They did not allow it, but life sometimes resembles a romantic novel, in which true feeling will squeeze through the thinnest crack or break the thickest gate. This is how Anna German broke into her Urgench, although it happened after her death (she died on August 25, 1982, after years of fighting a severe cancer - ed.). In 1987, one of the city’s main streets was named in her honour. Memory and love follow different paths, and three decades have passed, and a considerable object, also named after her, was erected next to her prospectus, where you could buy ... a somewhat unrefined kebab. After a few years, both commemorations disappeared. The street was renamed after the late president Islam Karimov, and the restaurant, under the influence of protests, was first stripped of its bizarre sign and then closed.

Wherever I am, my home is – sang German in “My homeland” and the inhabitants of Urgench proved, however, that the singer still lives in their hearts. The local music school has been named after her, and a statue of her by Artur Razhapow is to be erected on the square in front of the school; the monument is said to be already there, just waiting to be installed.

And here let’s take a step into the near future, into a sphere seemingly unrelated to art. Although we will not read about it on the front pages of newspapers or portals, cooperation between Poland and Uzbekistan is flourishing. There are more young people from this country at our universities every year – in 2022 there were over 1.5 thousand of them and in the ranking of foreign students, Uzbeks were already in 9th place, ahead of Germans and Czechs. And Polish products, including apples from our orchards, are beginning to reign on the tables of Tashkent or Fergana. Therefore, if our businessmen know at least a few German’s songs by heart, then maybe they will be able to open one more door in Uzbekistan.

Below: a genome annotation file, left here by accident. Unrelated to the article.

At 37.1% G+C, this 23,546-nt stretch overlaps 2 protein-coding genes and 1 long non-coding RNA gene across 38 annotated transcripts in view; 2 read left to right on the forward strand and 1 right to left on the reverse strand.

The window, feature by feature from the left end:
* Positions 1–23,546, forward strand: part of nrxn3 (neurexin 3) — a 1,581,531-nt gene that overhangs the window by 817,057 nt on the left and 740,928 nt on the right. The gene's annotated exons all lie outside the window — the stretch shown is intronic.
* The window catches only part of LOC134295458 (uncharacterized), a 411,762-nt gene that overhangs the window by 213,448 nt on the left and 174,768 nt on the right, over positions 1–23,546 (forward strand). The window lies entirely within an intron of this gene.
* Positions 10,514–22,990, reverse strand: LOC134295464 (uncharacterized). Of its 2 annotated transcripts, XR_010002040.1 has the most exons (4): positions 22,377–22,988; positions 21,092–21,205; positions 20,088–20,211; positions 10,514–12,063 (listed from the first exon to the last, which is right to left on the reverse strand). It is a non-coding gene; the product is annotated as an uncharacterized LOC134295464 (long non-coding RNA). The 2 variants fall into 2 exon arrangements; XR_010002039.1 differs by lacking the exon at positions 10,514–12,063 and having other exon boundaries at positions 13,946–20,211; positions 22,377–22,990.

This has to stop!

However, it is difficult to escape from current contexts. The world beyond our eastern border has plunged into war and we have no doubts who is the aggressor – Russia, and who is defending their lands: Ukraine. We also remember the frame from Mariupol from eleven months ago, where we can see how the defenders are carrying a pregnant woman on a blanket in strawberries, and in the background – a completely ruined maternity hospital. It is not surprising that in view of these events, we may wonder whether to listen to German’s songs, especially since a large part of them was performed in Russian.

Let us recall that the artist’s ancestors, the ancestors of Irma and Eugeniusz come from regions where today missiles are halving houses, schools and theatres are razed to the ground. (In 1819, Anna’s great-grandfather founded the village of Hoffnung, now Olhyne, near Berdyansk on the coast of the Sea of Azov, which has been under Russian occupation since March 2022 – ed.). Anna German herself was a child of war so the subject of life and death somehow determined her work. This thread is pointed out by Ilichev-Volkanovski. “Even in military and patriotic songs, Anna sang about love, and in these songs there is pain, sadness and great love”, recalls the biographer. He adds that “we will not ask Anna any more questions”, including those regarding the current situation in Ukraine, but paradoxically “we can find the answers in her songs”. And he evokes the “Song of Protest”, with lyrics written by Jacek Hilchen, and music composed by Jarosław Kukulski. He encourages everyone to repeat the last lines with the same determination as Anna German did:

You have to wake up, so instead of fire
offer flowers, give a smile.
Give your heart.
Call out loud.
Let everyone hear.
This must end!
Never again!

– Marta Panas-Goworska
– Translated by Dominik Szczęsny-Kostanecki

TVP WEEKLY. Editorial team and jornalists

Main photo: Anna German performing at the 4th International Song Festival in Sopot in 1964. Photo: PAP/CAF/Janusz Uklewski